Thank you to the government for the financial assistance announced so far, and for the hard work of all infrastructure bodies and MPs and others who are lending their support.
All welcome but more is needed. The sector needs clarity and cash.
Even before the pandemic, through my day job, we were receiving more requests for training on financial sustainability. So, times were already challenging.
The pandemic is recognised as a health, financial and social crisis. No charity will be unaffected. Their focus now needs to be on front line support, rather than back office financial stress. Charities of all shapes and sizes, particularly small charities, need support to be simple to understand, and easy and quick to access. So important, with 80% of charities having income under £200,000 – already limited resources in terms of time, capacity and money.
The challenge in charities is that income and expenditure, supply and demand are not always directly linked as they are in the commercial world. It is clearer how the substantial assistance, in particular the job retention scheme, has the potential to support those commercial businesses facing anything from drop off or complete disappearance of demand. It is going to be much easier to identify employees within a trading business “who would otherwise be laid off during the crisis”, those “furloughed employees” with bars, restaurants, shops and venues closed, or where production halted.
Of course, this will help some charities but not all. Charities are more likely to face a crisis of capacity, it won’t just be money to keep people on the payroll that will be needed, but money to spend on people to replace for those off sick, and funds to meet increased demand. This will be particularly acute in health and social care and many others serving the vulnerable. Capacity will also be stretched as many charities are supported by volunteers who are older and need to self-isolate. Our local foodbank is already having to rethink their rotating and volunteers with this in mind.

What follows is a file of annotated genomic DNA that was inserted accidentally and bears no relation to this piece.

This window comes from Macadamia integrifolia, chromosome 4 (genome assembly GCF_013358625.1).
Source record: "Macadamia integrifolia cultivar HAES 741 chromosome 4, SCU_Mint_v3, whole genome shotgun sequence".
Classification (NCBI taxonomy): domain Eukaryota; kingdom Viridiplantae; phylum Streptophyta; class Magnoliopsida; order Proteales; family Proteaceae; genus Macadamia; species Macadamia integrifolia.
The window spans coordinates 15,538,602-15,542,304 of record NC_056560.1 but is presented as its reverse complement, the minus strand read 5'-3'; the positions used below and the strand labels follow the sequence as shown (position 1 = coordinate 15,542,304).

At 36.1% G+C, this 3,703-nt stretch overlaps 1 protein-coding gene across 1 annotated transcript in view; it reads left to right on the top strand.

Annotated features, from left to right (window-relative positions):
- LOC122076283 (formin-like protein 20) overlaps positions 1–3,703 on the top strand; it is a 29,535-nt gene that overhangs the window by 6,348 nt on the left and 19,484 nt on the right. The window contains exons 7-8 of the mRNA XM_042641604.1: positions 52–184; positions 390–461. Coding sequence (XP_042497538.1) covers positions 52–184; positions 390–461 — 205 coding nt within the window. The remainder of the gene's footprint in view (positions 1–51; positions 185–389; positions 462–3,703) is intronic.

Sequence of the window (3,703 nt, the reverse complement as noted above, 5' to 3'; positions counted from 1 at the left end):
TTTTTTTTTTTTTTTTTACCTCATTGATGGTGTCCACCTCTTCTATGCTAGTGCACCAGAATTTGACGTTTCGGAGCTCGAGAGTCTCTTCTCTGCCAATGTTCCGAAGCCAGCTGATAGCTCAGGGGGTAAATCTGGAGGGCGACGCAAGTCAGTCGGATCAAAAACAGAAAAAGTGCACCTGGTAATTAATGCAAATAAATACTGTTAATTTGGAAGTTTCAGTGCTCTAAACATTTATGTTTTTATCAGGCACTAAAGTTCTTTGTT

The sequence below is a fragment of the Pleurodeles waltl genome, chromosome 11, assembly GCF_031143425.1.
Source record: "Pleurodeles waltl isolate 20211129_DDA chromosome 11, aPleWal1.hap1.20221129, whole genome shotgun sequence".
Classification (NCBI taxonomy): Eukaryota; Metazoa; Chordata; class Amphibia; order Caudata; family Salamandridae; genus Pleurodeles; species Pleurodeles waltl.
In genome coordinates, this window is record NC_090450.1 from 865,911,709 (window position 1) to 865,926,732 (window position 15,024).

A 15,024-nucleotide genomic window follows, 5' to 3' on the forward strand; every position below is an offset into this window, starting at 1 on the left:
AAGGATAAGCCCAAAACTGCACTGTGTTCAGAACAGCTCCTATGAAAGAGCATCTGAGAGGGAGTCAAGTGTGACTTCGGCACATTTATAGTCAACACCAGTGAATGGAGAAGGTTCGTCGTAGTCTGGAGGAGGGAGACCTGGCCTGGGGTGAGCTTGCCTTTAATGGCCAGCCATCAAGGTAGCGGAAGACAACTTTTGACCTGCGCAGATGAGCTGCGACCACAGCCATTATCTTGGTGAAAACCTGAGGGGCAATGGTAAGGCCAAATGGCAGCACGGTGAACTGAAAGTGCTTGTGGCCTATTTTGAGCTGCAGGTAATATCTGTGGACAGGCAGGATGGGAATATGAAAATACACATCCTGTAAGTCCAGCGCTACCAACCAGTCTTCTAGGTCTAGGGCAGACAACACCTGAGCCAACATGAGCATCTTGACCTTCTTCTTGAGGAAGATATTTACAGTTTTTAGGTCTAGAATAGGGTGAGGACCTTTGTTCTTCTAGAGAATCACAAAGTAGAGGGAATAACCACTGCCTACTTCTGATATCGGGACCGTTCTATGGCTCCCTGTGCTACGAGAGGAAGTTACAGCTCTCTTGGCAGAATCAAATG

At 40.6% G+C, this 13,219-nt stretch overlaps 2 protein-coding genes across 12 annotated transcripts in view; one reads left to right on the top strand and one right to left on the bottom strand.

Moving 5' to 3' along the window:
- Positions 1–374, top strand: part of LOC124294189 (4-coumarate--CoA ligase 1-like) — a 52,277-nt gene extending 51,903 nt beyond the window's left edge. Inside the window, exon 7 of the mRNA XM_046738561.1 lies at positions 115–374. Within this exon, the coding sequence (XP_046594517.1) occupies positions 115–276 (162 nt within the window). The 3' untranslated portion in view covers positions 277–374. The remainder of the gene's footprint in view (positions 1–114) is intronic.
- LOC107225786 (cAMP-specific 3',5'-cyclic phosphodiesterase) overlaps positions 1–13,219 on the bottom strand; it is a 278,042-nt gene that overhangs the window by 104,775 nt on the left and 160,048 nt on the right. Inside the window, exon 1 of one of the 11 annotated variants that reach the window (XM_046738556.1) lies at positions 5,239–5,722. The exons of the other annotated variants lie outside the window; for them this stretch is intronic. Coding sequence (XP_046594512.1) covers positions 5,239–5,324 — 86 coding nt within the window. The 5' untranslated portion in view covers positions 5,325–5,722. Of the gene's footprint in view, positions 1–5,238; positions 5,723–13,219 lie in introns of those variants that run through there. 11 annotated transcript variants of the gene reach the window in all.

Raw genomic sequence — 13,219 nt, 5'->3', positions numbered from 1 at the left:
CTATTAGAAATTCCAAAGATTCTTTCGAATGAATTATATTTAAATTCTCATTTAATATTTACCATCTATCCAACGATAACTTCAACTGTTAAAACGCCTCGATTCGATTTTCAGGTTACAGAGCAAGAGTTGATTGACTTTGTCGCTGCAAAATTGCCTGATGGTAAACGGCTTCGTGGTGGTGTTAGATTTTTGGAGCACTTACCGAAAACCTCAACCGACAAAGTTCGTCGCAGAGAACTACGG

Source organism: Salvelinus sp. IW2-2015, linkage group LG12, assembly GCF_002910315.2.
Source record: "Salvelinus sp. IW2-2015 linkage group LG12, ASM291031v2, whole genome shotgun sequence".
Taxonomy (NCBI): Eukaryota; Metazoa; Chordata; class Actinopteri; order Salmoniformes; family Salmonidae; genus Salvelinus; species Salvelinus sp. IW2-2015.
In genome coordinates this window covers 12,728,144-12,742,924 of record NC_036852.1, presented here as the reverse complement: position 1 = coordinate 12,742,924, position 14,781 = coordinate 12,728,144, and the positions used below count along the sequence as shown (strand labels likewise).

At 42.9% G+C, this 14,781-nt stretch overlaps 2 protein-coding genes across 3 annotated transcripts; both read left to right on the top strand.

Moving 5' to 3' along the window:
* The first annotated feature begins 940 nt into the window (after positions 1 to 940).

There is the question of how charities use their reserves right now. Undoubtedly there will be a place for this, but it’s no magic wand. Not all charities have substantial reserves, especially small charities. Some reserves may adequately weather routine working capital fluctuations; but we are not operating in anything like a “business as usual” climate – this isn’t any old downturn.
It is also not a good time to sell investments, and we can’t afford to have such depleted/exhausted reserves levels that leave a decimated charity sector, any more than the economy can cope with a massive wave of for-profit insolvencies. Non-profits will be needed after the immediate pandemic to support an undoubtedly changed society.
Thank you, Government, for what you’ve put in place. And yes, to all the requests from the infrastructure bodies and everything in yesterday’s letter from MPs. We need clarity and tailoring of the existing business assistance to charities, as well as charity specific cash support, so grants as well as NIC and VAT holidays. It needs to be directed to all charities – small charities as well as national names.
Please keep it simple, easy to understand and quick to access for all. Thank you.